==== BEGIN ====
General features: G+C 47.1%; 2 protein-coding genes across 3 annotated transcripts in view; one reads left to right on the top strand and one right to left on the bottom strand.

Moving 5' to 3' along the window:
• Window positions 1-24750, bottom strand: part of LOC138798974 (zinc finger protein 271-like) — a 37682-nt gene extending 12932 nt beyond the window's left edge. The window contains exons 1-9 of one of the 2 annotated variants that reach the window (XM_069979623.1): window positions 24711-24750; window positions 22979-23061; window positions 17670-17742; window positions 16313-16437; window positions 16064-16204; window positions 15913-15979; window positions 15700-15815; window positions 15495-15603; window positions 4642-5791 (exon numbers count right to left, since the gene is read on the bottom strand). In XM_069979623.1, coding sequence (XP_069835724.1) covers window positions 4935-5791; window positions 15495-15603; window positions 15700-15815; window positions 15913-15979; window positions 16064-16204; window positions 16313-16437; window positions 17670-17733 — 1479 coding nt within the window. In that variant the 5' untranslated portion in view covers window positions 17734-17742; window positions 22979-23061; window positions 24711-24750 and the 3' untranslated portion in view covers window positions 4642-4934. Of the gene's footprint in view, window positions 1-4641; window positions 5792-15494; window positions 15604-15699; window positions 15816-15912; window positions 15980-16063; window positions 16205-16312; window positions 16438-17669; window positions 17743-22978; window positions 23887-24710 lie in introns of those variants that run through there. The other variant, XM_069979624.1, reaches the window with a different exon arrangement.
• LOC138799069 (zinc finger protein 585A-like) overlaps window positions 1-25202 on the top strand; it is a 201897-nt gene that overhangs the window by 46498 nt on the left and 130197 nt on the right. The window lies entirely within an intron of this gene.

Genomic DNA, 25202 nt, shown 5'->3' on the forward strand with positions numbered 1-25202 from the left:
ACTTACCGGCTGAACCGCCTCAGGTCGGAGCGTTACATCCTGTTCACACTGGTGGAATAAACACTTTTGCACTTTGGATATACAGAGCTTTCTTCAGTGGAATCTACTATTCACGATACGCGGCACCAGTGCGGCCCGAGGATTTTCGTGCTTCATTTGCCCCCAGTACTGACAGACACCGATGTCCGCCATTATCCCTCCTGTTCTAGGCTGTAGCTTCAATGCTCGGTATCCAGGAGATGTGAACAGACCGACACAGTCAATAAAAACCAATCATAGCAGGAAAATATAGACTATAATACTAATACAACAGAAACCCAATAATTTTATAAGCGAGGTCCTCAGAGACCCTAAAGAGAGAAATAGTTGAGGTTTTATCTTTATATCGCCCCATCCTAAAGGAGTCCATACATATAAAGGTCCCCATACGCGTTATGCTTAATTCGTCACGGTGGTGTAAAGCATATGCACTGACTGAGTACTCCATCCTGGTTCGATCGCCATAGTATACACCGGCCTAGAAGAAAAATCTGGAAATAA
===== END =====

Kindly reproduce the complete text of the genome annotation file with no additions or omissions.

General features: G+C 47.1%; 2 protein-coding genes across 3 annotated transcripts in view; one reads left to right on the top strand and one right to left on the bottom strand.

Moving 5' to 3' along the window:
• Window positions 1-24750, bottom strand: part of LOC138798974 (zinc finger protein 271-like) — a 37682-nt gene extending 12932 nt beyond the window's left edge. The window contains exons 1-9 of one of the 2 annotated variants that reach the window (XM_069979623.1): window positions 24711-24750; window positions 22979-23061; window positions 17670-17742; window positions 16313-16437; window positions 16064-16204; window positions 15913-15979; window positions 15700-15815; window positions 15495-15603; window positions 4642-5791 (exon numbers count right to left, since the gene is read on the bottom strand). In XM_069979623.1, coding sequence (XP_069835724.1) covers window positions 4935-5791; window positions 15495-15603; window positions 15700-15815; window positions 15913-15979; window positions 16064-16204; window positions 16313-16437; window positions 17670-17733 — 1479 coding nt within the window. In that variant the 5' untranslated portion in view covers window positions 17734-17742; window positions 22979-23061; window positions 24711-24750 and the 3' untranslated portion in view covers window positions 4642-4934. Of the gene's footprint in view, window positions 1-4641; window positions 5792-15494; window positions 15604-15699; window positions 15816-15912; window positions 15980-16063; window positions 16205-16312; window positions 16438-17669; window positions 17743-22978; window positions 23887-24710 lie in introns of those variants that run through there. The other variant, XM_069979624.1, reaches the window with a different exon arrangement.
• LOC138799069 (zinc finger protein 585A-like) overlaps window positions 1-25202 on the top strand; it is a 201897-nt gene that overhangs the window by 46498 nt on the left and 130197 nt on the right. The window lies entirely within an intron of this gene.

Genomic DNA, 25202 nt, shown 5'->3' on the forward strand with positions numbered 1-25202 from the left:
ACTTACCGGCTGAACCGCCTCAGGTCGGAGCGTTACATCCTGTTCACACTGGTGGAATAAACACTTTTGCACTTTGGATATACAGAGCTTTCTTCAGTGGAATCTACTATTCACGATACGCGGCACCAGTGCGGCCCGAGGATTTTCGTGCTTCATTTGCCCCCAGTACTGACAGACACCGATGTCCGCCATTATCCCTCCTGTTCTAGGCTGTAGCTTCAATGCTCGGTATCCAGGAGATGTGAACAGACCGACACAGTCAATAAAAACCAATCATAGCAGGAAAATATAGACTATAATACTAATACAACAGAAACCCAATAATTTTATAAGCGAGGTCCTCAGAGACCCTAAAGAGAGAAATAGTTGAGGTTTTATCTTTATATCGCCCCATCCTAAAGGAGTCCATACATATAAAGGTCCCCATACGCGTTATGCTTAATTCGTCACGGTGGTGTAAAGCATATGCACTGACTGAGTACTCCATCCTGGTTCGATCGCCATAGTATACACCGGCCTAGAAGAAAAATCTGGAAATAA